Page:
and N orris S. Bennett, First Lieutenant, although neither held the 
position named on the first organization of the company. Simeon 
C. Aldrich was afterward Colonel of his regiment, and held the 
position at the time of his death. On the first organization of the 
regiment, Baldwin J. Crosswait was made Lieutenant-Colonel, and 
George W. McConnell, Quartermaster. About the same time, 
several Steuben County men enlisted in the Thirtieth Indiana, 
among them being Lieutenant William H. H. Day, of Angola 
(now of Moberly, Mo). 

In August, 1862, a full company (H) was furnished for the 
Seventy-fourth Regiment, with Sylvanus B. George as Captain, 
Lawrence Gates as First Lieutenant, and B. F. Dawson as Second 
Lieutenant. Immediately following a full company (B) was fur- 
nished for the One Hundredth Regiment; of this, J. W. Gillespie 
was Captain, Orlo J.Fast First, Lieutenant, and Edwin Goldsmith, 




Second Lieutenant. Germ Brown, of this company, was after- 
ward Quartermaster of the regiment. 

In the fall of 1863 nearly a full company was raised for the 
One Hundred and Twenty-seventh Kegiment (Twelfth Cavalry), 
ol which Major D. Williams was made Captain. About tlie same 
time, a full company (A) was raised for the One Hundred and 
Twenty-ninth Regiment, of which William H. Cole was Captain, 
Birge Smith, First Lieutenant, and T. S. Bonney, Second Lieuten- 
ant. Captain Cole was afterward promoted Major. Emery G. 
Melendy was Adjutant of the regiment. In March, 1865, nearly 
a full company (K) was raised for the One Hundred and Fifty- 
second Regiment, with John M. Everhart as Captain, Madison 
Rodgers as First Lieutenant, and John T. Young as Second Lieu- 
tenant. George E. Young was Adjutant of the regiment. 

A respectable percentage of the early volunteers from the county 
re-enlisted, either in their own or other regiments. It is not an 
over-estimate to say that Steuben County furnished over 1,000 men 
for the service — a full regiment of hardy, brave and loyal soldiers, 
who went forth to do and die for their country. They died on the 
battle-field, in the hospitals or prison-pens, or lingered a few 
months to enjoy the blessed privilege of dying at home. 

Following is a historical sketch of the regiments in which this 
county was largely represented : 


This was the first regiment in which any considerable number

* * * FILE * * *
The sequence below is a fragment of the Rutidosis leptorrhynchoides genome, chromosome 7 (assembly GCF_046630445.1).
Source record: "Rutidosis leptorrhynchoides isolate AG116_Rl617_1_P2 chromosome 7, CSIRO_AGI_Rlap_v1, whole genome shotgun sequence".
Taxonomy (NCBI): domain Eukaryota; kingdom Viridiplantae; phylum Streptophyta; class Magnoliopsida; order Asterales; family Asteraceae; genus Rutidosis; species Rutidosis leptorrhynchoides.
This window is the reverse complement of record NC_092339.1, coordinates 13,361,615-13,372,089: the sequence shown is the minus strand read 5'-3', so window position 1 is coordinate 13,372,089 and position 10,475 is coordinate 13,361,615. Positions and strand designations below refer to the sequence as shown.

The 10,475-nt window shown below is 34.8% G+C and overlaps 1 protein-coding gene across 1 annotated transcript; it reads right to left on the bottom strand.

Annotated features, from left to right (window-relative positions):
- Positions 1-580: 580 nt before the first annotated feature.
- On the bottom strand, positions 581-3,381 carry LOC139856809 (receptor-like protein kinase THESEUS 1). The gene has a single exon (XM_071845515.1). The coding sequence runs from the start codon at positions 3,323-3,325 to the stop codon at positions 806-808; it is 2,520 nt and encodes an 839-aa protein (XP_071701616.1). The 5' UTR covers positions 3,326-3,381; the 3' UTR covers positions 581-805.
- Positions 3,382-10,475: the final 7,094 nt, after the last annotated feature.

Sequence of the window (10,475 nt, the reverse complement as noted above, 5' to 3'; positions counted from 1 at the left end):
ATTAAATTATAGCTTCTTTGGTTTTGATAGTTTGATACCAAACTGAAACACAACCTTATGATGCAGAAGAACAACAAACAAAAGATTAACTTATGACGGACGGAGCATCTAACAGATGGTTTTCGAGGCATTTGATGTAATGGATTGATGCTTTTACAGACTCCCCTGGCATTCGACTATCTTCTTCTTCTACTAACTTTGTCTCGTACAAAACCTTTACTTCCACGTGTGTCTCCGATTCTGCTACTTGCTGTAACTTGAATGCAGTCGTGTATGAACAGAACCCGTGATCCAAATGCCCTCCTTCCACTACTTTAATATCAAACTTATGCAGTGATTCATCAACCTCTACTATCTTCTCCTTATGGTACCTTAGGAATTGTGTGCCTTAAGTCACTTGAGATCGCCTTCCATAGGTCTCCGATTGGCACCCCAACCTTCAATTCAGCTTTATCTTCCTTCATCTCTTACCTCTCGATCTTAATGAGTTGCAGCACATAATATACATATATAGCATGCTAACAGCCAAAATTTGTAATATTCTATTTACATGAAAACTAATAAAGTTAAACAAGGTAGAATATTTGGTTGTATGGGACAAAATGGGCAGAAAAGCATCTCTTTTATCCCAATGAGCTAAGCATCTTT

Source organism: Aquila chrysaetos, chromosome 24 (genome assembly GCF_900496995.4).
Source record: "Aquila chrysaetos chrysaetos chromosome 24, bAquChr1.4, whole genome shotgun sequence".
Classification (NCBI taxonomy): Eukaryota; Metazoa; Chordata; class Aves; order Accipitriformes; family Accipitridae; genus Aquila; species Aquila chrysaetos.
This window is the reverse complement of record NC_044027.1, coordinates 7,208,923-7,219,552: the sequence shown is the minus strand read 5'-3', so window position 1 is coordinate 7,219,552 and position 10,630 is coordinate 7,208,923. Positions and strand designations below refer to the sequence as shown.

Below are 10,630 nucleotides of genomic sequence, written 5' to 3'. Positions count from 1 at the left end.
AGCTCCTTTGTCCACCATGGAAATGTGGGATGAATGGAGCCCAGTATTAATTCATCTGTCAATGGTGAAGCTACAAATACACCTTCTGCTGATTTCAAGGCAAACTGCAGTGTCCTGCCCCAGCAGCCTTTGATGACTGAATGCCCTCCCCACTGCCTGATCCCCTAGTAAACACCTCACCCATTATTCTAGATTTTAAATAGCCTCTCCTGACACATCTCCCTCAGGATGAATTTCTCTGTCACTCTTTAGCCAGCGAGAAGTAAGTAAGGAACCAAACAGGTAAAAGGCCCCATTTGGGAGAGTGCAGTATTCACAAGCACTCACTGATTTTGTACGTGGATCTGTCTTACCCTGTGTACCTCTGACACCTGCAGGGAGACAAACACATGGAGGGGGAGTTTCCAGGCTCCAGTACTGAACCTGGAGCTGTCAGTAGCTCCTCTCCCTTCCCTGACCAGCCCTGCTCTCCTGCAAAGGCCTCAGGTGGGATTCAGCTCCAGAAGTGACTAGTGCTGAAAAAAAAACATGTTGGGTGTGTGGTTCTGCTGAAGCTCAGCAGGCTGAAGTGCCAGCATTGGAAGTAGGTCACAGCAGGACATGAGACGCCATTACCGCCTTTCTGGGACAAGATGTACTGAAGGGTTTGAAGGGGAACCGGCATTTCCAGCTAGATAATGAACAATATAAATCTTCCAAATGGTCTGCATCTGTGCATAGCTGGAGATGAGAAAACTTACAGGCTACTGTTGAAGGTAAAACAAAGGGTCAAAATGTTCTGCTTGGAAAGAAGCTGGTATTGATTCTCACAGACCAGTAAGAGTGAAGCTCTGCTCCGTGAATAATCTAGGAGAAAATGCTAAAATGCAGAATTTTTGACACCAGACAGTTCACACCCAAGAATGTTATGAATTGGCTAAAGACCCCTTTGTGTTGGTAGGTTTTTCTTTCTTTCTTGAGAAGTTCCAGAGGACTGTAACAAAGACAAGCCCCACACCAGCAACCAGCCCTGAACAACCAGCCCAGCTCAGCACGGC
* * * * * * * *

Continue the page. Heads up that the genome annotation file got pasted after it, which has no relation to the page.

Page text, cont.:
of men were credited to Steuben County. It contained one whole 
company (A) from this county, and parts of two others (I and K). 
The regiment was organized at La Porte, and was mustered into 
service for three years, on the 27th of August, 1861, with John F. 
Miller as Colonel. On the 9th of October it joined General 
Rousseau's command at Camp Nevin, Ky., and moved with the 
army to the vicinity of Munfordville, remaining there until the 
movement upon Bowling Green was commenced, in February, 
1862, Reaching Nashville in March, it moved with McCook's 
division to the Tennessee River, and participated in the battle of 
Shiloh on the Yth of April. In this engagement the regiment was 
under fire for more than five hours, suftering severely in killed 
and wounded. 

In the siege of Corinth it took an active part, and upon the 
evacuation moved with Buell's army through Northern Alabama 




N^ — :^=^k^ 


1 P 


and Tennessee into Kentucky, and followed in pursuit of Brag^g 
through the latter State, returning to Nashville in December. 
Marching with Rosecrans' army toward Murfreesboro, it participa- 
ted in the battle of Stone Eiver on the 31st of December, 1862^ 
and the 1st and 2d of January, 1863, losing many men and offi- 
cers. After the occupation of Murfreesboro, the regiment re- 
mained at that place until May when it moved forward with Rose- 
crans' army to TuUahoma, and afterward to Chattanooga. In 
addition to the engagements before mentioned the Twenty-ninth 
after joining Rosecrans' army, participated with the skirmishes 
had with the enemy at Lavergne, Triune and Liberty Gap. 

In the great battle of Chickamauga the regiment was engao-ed 
both days, and sustained heavy losses. After this battle the 
regiment was stationed at Bridgeport, Ala., where it re-enlisted as 
a veteran organization, on the 1st of January, 1864, and the same 
month proceeded to Indianapolis on veteran furlough. 

On returning to the field the regiment was stationed at Cliatta- 
nooga, where it remained until December, when it moved to- 
Decatur, Ala., and was engaged in a skirmish at that place on 
the 27th of December, 1864. Returning to Chattanooga it re- 
mained at that place until May, 1865, when it moved to Dalton^ 
Ga., where it participated in a skirmish with the enemv. Subse 
quently the Twenty -ninth marched to Marietta, Ga., where it was 
stationed, performing post duty, for some' time. It was muster- 
ed out of the service Dec. 2, 1865. On the 5th of January, 
1864, Colonel Miller (who, since the month of Feburary, 1862^ 
had been serving as post and brigade commander at j^ashville and 
elsewhere) was promoted Brigadier-General, whereupon Lieutenant